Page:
One of the more head scratching moments in music in the past couple of years was when it was announced that the hip-hop band the Roots were going to be the house band for Jimmy Fallon’s late night show.
Once that was declared, nearly everyone thought one of two things: 1) ?uestlove and Black Thought must have committed some kind of unnamed crime and were sentenced to talk show prison or 2) Jimmy Fallon went all Robert Johnson and sold himself to the devil in order to grab such a talented band.
Regardless of the reason though, the Roots ignored the critics and treated their new gig as a way to showcase their talents. And that they have as the hip-hop band is an integral reason why the former Saturday Night Live performer’s show is watchable and yes, sometimes entertaining.
With that in mind, there was much talk as to whether the Roots would become boring and complacent in regard to releasing new music. Well, that discussion has now been rendered mute because the band has just released the excellent How I Got Over which just might be the group’s most best album since 2002’s Phrenology.
How I Got Over continues a bit in the vein of the Roots’ past two albums, 2006’s Game Theory and 2008’s Rising Down, as it is topical and ruminative. Unlike those two underrated releases however, How I Got Over is more personal and subdued.
Good examples of this are the tracks “Dear God 2.0” and “The Fire.” The first of these tunes is the Roots’ much discussed reexamination of a song first penned by the indie band Monsters of Folk. This standout features guest Jim James’ vocals separated by some fantastic rhymes by Black Thought in which the rapper mentions a litany of problems that face society nowadays.
Interestingly, he then asks God something that many people think about at some time in their lives–”Why is the world ugly when you made it your image?”
While that track is a bit downcast, “The Fire” is more upbeat and hopeful. Backed by a slamming beat and a fine vocal turn by John Legend, Black Thought raps how important it is to survive through desperate times. “My soul starts to grow colder than the North Pole/I try to focus on the hole where the torch goes,” he says at one point but then adds, “I realize I’m supposed to reach for the skies/Never let somebody try to tell you otherwise.”
Despite these fine lyrical showcases, How I Got Over is such a triumph because the Roots continue with their winning combination of funk, soul, jazz, and hip-hop. The first half of the album is particularly strong with its more neo-soul vibe. “Walk Alone” is a top notch track with its slow groove and additional vocals by Dice Raw. (And you can’t ignore Black Thought’s inspired name checking of Sierra Leone, Robert Guillaume, and Juilliard.)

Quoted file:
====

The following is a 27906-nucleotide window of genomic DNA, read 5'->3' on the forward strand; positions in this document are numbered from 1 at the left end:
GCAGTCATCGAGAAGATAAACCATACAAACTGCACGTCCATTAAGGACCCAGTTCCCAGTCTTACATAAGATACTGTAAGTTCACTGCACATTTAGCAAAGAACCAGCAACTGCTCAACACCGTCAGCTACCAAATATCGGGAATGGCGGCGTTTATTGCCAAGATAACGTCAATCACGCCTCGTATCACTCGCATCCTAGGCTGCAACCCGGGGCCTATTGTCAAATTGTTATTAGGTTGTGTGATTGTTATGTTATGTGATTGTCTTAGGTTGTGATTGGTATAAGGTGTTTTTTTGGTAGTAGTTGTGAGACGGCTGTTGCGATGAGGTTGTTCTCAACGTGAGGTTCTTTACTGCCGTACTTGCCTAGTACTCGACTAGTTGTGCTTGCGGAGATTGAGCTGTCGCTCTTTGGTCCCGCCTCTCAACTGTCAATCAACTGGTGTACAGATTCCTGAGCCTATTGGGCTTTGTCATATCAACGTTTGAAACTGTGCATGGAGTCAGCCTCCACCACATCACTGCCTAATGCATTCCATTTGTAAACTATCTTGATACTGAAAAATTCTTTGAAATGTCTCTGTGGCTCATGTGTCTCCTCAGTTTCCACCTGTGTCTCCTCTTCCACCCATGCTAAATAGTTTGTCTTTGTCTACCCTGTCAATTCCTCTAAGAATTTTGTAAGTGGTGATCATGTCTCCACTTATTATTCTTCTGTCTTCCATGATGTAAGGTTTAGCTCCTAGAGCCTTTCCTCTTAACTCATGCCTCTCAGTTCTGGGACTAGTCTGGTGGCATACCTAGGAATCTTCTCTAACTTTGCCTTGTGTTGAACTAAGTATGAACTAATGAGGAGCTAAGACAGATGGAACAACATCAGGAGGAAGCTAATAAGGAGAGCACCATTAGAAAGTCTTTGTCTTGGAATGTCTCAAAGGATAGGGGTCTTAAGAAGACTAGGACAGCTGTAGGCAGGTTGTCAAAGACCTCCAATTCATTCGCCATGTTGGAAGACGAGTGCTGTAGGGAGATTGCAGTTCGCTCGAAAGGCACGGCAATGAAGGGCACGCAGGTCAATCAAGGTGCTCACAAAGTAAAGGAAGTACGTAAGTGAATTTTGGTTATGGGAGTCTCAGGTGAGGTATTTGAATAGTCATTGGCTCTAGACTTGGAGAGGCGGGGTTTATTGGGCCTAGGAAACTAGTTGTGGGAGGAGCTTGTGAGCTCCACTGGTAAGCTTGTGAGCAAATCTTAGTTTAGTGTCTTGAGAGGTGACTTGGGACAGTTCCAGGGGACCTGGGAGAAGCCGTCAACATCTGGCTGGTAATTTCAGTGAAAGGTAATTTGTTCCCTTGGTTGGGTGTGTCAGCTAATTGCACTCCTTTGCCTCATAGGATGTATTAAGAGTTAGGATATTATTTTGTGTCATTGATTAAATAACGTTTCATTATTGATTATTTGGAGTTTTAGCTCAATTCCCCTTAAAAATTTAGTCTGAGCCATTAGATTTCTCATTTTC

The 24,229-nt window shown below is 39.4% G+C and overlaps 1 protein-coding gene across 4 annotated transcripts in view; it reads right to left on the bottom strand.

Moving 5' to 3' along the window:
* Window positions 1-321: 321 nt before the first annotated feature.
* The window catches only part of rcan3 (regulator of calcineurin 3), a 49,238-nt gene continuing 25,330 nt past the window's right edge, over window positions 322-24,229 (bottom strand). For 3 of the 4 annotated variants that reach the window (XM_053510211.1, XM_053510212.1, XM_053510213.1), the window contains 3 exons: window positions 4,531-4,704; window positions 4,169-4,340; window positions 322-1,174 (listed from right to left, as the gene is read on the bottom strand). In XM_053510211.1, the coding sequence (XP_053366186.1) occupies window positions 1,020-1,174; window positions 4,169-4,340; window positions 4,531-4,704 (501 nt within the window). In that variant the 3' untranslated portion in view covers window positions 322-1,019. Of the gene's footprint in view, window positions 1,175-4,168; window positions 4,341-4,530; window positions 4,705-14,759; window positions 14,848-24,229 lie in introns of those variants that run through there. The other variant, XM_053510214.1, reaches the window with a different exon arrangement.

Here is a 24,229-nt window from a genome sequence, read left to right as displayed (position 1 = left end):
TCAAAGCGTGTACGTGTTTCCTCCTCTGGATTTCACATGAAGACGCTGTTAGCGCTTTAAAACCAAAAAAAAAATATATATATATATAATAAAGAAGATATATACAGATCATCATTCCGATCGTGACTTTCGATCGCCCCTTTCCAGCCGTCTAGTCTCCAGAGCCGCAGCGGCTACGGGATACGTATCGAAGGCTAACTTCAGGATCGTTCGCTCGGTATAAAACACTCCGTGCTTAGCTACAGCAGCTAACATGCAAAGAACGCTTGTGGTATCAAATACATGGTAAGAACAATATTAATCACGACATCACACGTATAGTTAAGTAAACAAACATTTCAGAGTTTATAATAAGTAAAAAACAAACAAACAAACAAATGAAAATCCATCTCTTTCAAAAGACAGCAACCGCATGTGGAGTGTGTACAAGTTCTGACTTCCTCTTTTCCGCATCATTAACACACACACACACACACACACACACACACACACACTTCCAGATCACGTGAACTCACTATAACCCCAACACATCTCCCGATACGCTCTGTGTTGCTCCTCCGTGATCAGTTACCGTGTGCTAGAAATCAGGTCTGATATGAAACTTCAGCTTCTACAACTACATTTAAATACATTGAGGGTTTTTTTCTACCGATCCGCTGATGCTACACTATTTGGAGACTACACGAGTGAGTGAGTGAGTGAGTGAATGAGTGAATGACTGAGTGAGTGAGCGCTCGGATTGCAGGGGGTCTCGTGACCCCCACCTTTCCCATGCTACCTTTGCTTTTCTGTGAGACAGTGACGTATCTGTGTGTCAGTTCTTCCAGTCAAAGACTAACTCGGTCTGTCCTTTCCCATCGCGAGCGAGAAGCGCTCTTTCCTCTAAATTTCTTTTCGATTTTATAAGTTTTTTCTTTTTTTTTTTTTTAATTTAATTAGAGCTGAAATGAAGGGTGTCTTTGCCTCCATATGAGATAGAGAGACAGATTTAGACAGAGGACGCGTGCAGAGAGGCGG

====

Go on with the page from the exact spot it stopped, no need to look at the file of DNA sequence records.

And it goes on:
Best of all, however, is the title track which is hands down the best Roots jam since “The Seed 2.0.” The song is so infectious it is near impossible not to start dancing and singing its chorus of “Out in the streets, where I grew up/First thing they teach you, is not to give a fuck.”
As for How I Got Over’s second half, there is little letdown as ?uestlove and his mates continue with their inspired choice of guests, either live or as samples. Indie singer Joanna Newsom is heard on the fine “Right On” and John Legend cameos again on the sublime “Doing It Again.”
If there is any criticism against this album, it can only be found on the last two tracks “Web 20/20” and “Hustla.” The songs themselves aren’t bad at all though. In fact, they are the most intriguing sound-wise with their bizarre instrumentation and beats. However, they really don’t fit with the rest of the album’s exceptional flow.
That flow is another reason why How I Got Over has to be considered one of the band’s best. It feels like the album is one fantastic song thanks to its stellar production. Not only that, but the group sounds so tight on this release that there is no question that the Roots are the best hip-hop band alive today. (As if there was any question about that before.)
Author – Todd Sikorski